Leading Integrated Healthcare
call to make an appointment 0845 67 69 699

Art Therapy

Hephzibah Kaplan RATh

  • Art Therapist
  • Psychotherapy Supervisor

Hephzibah Kaplan is a State Registered Art Therapist and Psychotherapy Supervisor. She is a member of BAAT (British Association of Art Therapists) and the Health Care Professions Council (HCPC). Hephzibah is a specialist BAAT recognised Private Practitioner and Supervisor.

I work with both adults and children. Having practised art therapy for over 30 years I have encountered many different people and worked with diverse client groups; the young and old, the unwell, the troubled and the simply curious. Art therapy is a powerful psychotherapeutic approach that reaches the parts that other therapies don’t reach. You are invited to enter a creative and dynamic space without judgement or fear. The psychological world of conflict, pain, confusion, betrayal, love, servitude, exploration and so on can be gently yet profoundly explored using art materials and visualisations. We will develop a professional alliance working together to help you understand yourself. One of the aims in art psychotherapy is to help you develop a better relationship with yourself, and through that process, you are able to have better relationships with others.

Since my original training in psychodynamic art therapy, I have included other therapeutic approaches ultimately focussing on client-led work in an integrative style.  In my Harley Street practice, I am able to offer 90- minute sessions combining art therapy approaches with provocative therapy.  We can work for a time-limited number of sessions or have ongoing weekly sessions.

When I am not in Harley Street, I am in Archway, North London where I am the Director (and co-founder) of the London Art Therapy Centre. In addition to seeing private clients and supervisees at the centre I also run 2 weekly art therapy groups.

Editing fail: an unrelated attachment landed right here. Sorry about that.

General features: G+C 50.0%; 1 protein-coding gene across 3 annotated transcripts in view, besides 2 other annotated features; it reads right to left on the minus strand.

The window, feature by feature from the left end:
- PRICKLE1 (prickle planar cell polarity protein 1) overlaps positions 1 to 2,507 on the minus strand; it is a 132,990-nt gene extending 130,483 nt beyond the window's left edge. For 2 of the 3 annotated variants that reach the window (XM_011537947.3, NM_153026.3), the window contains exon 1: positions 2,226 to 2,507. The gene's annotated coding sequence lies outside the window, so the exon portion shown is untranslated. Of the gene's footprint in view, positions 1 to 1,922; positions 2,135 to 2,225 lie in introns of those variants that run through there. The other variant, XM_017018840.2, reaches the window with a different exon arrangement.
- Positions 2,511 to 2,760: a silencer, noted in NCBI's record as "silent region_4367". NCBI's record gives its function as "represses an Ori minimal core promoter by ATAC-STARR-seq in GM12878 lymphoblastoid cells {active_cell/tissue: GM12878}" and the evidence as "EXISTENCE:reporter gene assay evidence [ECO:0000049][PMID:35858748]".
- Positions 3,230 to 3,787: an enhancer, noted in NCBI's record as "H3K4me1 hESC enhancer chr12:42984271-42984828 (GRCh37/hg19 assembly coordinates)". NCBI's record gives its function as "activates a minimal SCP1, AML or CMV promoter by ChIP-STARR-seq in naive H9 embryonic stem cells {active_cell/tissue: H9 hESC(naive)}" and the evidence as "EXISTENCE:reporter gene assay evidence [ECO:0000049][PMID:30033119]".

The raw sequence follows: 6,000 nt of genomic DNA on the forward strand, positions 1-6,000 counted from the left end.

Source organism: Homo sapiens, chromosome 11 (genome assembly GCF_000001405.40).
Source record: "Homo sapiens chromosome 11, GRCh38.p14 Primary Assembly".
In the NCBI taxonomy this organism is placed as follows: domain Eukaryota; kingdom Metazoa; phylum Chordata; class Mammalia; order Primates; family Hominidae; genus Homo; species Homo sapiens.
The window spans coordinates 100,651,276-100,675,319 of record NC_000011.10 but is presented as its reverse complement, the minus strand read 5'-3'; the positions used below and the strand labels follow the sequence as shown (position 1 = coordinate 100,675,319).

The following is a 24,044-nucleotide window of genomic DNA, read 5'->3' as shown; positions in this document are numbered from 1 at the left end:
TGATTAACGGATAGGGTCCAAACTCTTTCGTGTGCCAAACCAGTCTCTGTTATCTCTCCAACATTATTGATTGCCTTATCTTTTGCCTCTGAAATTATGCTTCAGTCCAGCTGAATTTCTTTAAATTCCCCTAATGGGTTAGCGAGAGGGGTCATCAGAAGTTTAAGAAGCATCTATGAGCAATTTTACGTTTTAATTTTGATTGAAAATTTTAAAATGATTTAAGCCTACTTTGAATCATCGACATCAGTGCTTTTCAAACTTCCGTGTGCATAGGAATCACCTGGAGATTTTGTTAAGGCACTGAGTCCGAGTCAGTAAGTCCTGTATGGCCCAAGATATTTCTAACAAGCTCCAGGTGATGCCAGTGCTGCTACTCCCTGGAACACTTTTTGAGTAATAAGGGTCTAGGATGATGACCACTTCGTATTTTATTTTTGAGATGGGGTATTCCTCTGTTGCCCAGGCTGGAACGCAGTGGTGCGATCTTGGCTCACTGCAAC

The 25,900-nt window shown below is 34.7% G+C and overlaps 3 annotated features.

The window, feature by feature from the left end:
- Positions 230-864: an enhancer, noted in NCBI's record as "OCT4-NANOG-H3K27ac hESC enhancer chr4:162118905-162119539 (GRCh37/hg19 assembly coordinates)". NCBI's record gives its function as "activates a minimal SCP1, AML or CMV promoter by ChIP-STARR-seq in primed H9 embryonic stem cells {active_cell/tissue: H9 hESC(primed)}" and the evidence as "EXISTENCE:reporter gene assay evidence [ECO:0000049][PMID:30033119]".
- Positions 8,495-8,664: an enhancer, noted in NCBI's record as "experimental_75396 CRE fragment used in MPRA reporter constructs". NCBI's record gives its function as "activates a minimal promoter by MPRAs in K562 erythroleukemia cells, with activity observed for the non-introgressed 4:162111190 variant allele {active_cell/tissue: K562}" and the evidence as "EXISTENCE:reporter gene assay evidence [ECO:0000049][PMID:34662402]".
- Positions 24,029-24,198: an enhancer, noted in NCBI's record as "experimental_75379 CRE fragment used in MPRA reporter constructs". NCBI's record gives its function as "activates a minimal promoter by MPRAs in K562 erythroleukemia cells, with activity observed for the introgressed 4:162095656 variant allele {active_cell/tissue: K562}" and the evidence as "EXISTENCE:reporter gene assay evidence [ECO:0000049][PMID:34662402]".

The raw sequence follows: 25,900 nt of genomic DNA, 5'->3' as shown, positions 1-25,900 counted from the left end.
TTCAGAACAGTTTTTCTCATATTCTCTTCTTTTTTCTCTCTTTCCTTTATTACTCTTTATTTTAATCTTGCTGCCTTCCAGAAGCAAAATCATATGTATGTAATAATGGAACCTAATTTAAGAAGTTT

On Monday evenings there is the Art for the Heart workshops which is for high-functioning professionals, creatives and people interested in learning about art therapy. On Wednesdays I co-run a Well-being and Support Group for people who have been psychologically unwell owing to a breakdown, psychosis, depression etc. This group aims to support people during recovery. I also teach on the workshop programme at the London Art Therapy Centre. For more information about these groups, as well as seeing the schedule of CPD workshops, go to www.arttherapycentre.com

You are also welcome to call me on 07946-603715 or email me

hephzi@arttherapycentre.com

 

 

Testimonials

Provocative Therapy: It can be fun

I had a lot of fun in those sessions, I felt they were very enjoyable - the lightness and laughter of it made touching on uncomfortable and painful issues easier, and the benevolence you bring to the process (aka Unconditional Positive Regard) was palpable.  I could see how the strange mental-emotional convolutions that happen when experiencing the inner friction set up by the provocations would over time promote real change.

Experiencing Provocative Therapy

Provocative Therapy has had a significant and ongoing impact on me. The session itself forced to the surface a few truths about myself and my life which I had previously been reluctant to admit to myself. That I found helpful and enlightening. However the real shock came when I watched myself on film afterwards. I was rather dreading having to view myself, especially in such an open and vulnerable position. But nothing prepared me for the shock I had when I firstswitched on the tape. For the first time, I think ever, I was able to view myself objectively. It was not like looking in the mirror or seeing myself on film; never before had I seen myself interact naturally like that. I was surprised how pertinent the contradiction was between the idea I had of myself and how I really appeared. This initial jolt certainly had the most impact but now I’m grateful to have the film so that I can revisit it whenever I need to. Each time it’s almost like going through another session. It forces me toreally look at myself and listen to what I’m saying and to understand that there is a difference between my own, often warped perspective, and the truth in front of me. Louisa Gamon - London